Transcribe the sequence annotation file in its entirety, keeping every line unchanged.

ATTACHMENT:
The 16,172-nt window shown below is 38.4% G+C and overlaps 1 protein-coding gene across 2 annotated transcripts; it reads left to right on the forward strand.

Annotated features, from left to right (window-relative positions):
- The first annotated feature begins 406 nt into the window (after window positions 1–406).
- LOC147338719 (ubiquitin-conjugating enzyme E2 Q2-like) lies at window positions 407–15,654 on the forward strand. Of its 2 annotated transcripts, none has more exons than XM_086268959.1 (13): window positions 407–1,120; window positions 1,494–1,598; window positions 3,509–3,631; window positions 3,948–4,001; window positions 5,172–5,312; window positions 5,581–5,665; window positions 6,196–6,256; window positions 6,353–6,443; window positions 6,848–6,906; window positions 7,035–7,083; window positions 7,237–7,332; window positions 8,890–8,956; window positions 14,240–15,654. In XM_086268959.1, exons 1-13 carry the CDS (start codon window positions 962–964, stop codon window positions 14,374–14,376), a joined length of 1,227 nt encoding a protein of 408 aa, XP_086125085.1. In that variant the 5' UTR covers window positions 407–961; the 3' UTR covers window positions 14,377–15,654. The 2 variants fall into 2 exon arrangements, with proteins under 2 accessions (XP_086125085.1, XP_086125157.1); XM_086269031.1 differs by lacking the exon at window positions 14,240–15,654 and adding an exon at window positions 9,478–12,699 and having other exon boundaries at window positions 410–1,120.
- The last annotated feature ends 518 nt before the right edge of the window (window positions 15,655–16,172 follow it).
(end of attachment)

The 16,172-nt window shown below is 38.4% G+C and overlaps 1 protein-coding gene across 2 annotated transcripts; it reads left to right on the forward strand.

Annotated features, from left to right (window-relative positions):
- The first annotated feature begins 406 nt into the window (after window positions 1–406).
- LOC147338719 (ubiquitin-conjugating enzyme E2 Q2-like) lies at window positions 407–15,654 on the forward strand. Of its 2 annotated transcripts, none has more exons than XM_086268959.1 (13): window positions 407–1,120; window positions 1,494–1,598; window positions 3,509–3,631; window positions 3,948–4,001; window positions 5,172–5,312; window positions 5,581–5,665; window positions 6,196–6,256; window positions 6,353–6,443; window positions 6,848–6,906; window positions 7,035–7,083; window positions 7,237–7,332; window positions 8,890–8,956; window positions 14,240–15,654. In XM_086268959.1, exons 1-13 carry the CDS (start codon window positions 962–964, stop codon window positions 14,374–14,376), a joined length of 1,227 nt encoding a protein of 408 aa, XP_086125085.1. In that variant the 5' UTR covers window positions 407–961; the 3' UTR covers window positions 14,377–15,654. The 2 variants fall into 2 exon arrangements, with proteins under 2 accessions (XP_086125085.1, XP_086125157.1); XM_086269031.1 differs by lacking the exon at window positions 14,240–15,654 and adding an exon at window positions 9,478–12,699 and having other exon boundaries at window positions 410–1,120.
- The last annotated feature ends 518 nt before the right edge of the window (window positions 15,655–16,172 follow it).